Search This Blog

Loading...

Friday, May 29, 2009

I do have thoughts on the active thread(s) below.

Honest!

Just nothing I have time for now.

One quick question: Are the stats in the progressive's essay (leaving aside the hyperbole) even slightly accurate?

TEC-tual healing, oh baby...

Miami's Fr. Oprah pulls the ripcord and jines the Piskies.

Here he stan--...uh, whoops...never mind.

He's going to have to do something really interesting before he's considered miter material, though.

Not so BTW, a hearty round of applause for all the priests who adhere to their vows with honor. I appreciate it, and I know I'm not alone.

Wednesday, May 27, 2009

Towards a pro-family economics.

Or, "what social conservatives need to learn from economic progressives."

Much food for thought in this essay.

Many at FPR will probably agree with me that the cultural politics of “family values,” dominated by an anti-liberal narrative built around opposition to abortion, gay rights, and extreme church-state separationism, has failed to protect families broadly in our polity despite significant electoral success in recent decades. Of course, our most vocal and influential religious leaders have long argued that the family is under attack by a liberal “culture of death.” I agree that there is, in fact, a culture of death, but I diagnose it differently. For one thing, I would point to America’s advanced-world leadership in state executions and imprisonment, gun violence, substance abuse, gambling, and violent entertainment in order to more fully illustrate the thesis.

No religious person can seriously deny that many aspects of American culture threaten family life and the common humanity that binds families together in communities and as a citizenry. I agree that some “social issues” and related policies have weakened family life and coarsened American culture imprudently if not unjustly, and I support recent progressive efforts to develop “common ground” on reducing abortion, strengthening marriage, and developing a new moral regime of bioethical regulation. These efforts reflect a significant evolution beyond the culture wars of the past. Yet even as we begin to establish more common ground on these important social issues, a much bigger threat, pressing deeper and deeper against the structure and very cohesion of family life, has gone unchecked for decades and threatens us on a massive scale.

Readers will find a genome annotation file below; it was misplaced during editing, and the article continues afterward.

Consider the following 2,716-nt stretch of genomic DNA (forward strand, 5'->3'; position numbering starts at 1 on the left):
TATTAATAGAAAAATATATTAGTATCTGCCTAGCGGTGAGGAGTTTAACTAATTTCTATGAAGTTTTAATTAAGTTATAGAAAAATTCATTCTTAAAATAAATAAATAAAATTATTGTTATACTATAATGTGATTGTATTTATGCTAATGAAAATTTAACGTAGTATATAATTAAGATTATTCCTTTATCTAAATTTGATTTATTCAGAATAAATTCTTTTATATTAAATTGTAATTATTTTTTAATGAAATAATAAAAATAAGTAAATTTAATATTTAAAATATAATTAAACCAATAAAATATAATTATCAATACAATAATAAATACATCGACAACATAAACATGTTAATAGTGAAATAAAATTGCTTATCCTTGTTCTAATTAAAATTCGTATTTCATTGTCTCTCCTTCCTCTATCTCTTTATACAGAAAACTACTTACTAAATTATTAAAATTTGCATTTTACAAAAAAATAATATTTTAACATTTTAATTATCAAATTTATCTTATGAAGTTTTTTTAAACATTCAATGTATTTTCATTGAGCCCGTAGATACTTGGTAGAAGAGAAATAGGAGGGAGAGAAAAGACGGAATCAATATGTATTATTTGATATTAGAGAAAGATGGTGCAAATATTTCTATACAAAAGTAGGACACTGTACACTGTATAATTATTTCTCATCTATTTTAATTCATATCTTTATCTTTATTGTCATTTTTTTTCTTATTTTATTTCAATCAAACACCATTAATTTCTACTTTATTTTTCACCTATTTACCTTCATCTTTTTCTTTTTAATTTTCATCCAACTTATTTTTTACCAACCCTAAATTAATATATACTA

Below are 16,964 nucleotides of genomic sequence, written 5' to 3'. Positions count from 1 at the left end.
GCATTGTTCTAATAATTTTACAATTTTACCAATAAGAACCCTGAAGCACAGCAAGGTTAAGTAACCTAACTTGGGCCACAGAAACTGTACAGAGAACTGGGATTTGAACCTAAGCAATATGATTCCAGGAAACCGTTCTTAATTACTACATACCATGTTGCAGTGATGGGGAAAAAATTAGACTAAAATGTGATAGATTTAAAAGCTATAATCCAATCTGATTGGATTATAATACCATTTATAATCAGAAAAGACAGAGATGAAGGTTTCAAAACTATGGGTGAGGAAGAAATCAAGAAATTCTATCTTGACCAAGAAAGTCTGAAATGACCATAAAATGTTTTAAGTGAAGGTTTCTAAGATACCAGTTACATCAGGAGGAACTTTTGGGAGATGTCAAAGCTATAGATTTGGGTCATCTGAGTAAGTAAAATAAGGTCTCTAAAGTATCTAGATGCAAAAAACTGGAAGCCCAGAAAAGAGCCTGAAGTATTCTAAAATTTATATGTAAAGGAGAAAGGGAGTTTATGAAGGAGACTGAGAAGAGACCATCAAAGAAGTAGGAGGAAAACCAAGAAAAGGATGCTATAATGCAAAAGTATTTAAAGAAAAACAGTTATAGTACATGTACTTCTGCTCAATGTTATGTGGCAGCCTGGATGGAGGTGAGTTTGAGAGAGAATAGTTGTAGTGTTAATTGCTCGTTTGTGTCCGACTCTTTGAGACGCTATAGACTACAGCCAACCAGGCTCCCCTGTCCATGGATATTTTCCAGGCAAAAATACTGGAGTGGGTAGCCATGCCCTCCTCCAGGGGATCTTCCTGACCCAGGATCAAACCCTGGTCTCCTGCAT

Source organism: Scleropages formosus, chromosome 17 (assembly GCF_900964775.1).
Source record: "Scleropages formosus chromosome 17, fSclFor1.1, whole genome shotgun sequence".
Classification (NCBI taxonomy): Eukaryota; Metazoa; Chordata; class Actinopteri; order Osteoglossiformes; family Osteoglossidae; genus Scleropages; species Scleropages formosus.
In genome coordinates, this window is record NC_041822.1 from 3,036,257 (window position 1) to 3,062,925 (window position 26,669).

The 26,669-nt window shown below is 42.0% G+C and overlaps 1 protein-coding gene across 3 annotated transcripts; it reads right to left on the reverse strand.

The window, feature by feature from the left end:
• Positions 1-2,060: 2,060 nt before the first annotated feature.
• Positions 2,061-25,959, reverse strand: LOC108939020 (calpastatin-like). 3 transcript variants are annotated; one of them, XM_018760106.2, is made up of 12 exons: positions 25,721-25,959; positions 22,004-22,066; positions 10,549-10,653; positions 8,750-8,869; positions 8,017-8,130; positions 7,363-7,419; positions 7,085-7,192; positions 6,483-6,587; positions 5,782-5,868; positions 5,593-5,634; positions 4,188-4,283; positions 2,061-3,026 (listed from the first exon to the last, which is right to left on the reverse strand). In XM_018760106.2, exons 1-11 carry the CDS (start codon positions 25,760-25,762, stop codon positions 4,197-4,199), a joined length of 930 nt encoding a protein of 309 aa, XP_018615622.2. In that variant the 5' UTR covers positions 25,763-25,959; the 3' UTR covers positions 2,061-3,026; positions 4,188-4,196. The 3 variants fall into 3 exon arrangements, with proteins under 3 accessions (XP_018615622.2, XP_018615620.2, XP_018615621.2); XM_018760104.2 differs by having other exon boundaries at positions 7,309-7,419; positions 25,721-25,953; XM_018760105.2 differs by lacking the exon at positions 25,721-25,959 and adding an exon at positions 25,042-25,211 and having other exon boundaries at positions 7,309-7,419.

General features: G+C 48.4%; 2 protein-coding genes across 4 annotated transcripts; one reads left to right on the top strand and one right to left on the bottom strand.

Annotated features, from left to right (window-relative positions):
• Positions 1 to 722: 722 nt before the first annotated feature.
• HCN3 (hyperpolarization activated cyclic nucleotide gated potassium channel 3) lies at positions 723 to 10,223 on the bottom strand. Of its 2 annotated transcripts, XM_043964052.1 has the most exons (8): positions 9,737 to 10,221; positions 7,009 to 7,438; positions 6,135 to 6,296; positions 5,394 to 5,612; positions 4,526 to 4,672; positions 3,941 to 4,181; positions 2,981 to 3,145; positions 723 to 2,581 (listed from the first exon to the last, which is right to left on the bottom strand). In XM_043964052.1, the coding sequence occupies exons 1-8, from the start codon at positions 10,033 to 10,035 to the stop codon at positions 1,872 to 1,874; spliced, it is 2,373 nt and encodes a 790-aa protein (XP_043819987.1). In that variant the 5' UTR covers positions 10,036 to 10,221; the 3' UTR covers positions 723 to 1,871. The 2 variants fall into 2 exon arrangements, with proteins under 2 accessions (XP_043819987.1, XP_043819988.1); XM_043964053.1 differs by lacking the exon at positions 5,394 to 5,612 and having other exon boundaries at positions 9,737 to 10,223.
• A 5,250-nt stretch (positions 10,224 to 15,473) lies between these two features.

That threat, of course, is the American brand of unregulated free-market capitalism—an economic power structure in which families grow more and more vulnerable and unstable even as the drive to commodify family functions and consumerize children and young adults erodes the moral and psychological well-being of our home lives, removing the last significant counterweight to raw acquisitive market forces and selfish greed.

What happened to America? The most basic trends are well-known among analysts and increasingly understood in public opinion: we’ve experienced a massive upward redistribution of assets, income, and security, leaving perhaps eighty percent of American households with little or no stake in the appreciating wealth of our society and none of the stability that comes with sufficient assets, good jobs, and a strong social safety net for when things go wrong. The average family is working more hours, for lower wages and fewer benefits, with less security and less public support in times of need. On average our children and our elders are the least well-supported such dependents in the advanced world.

The profound underlying weaknesses of too little earning power and too much consumer debt, already increasingly clear in the aftermath of 9/11, set the stage for the implosion of our economy as massive financial losses closed off the spigot of easy credit that had sustained the country for more than a decade. The slow unfolding catastrophe began in the mid-1990s, when both political parties agreed, essentially, to let good jobs disappear in America. Instead a developing a new jobs- and wage-policy to shore up working families against globalization, our political leaders took the easy way out by replacing real buying power with financial engineering and easy credit. As any middle-school math student could have predicted, they brought the whole system down by piling debt on top of falling wages. And yet, even as most of the day-to-day risk in our economy has been steadily shifted from government and employers to families and individuals, the government is now spending trillions of dollars in new public debt to cover Wall Street’s losses on mortgage debt and other consumer debt, compounding globalization’s downward wage pressures with fiscal burdens we’ve never seen before.


Hat tip to Rod Dreher for the find.

Brief thoughts on Judge Sotomayor.

My legal analyst is Feddie Dillard, and when he talks, I listen.

Take a listen here.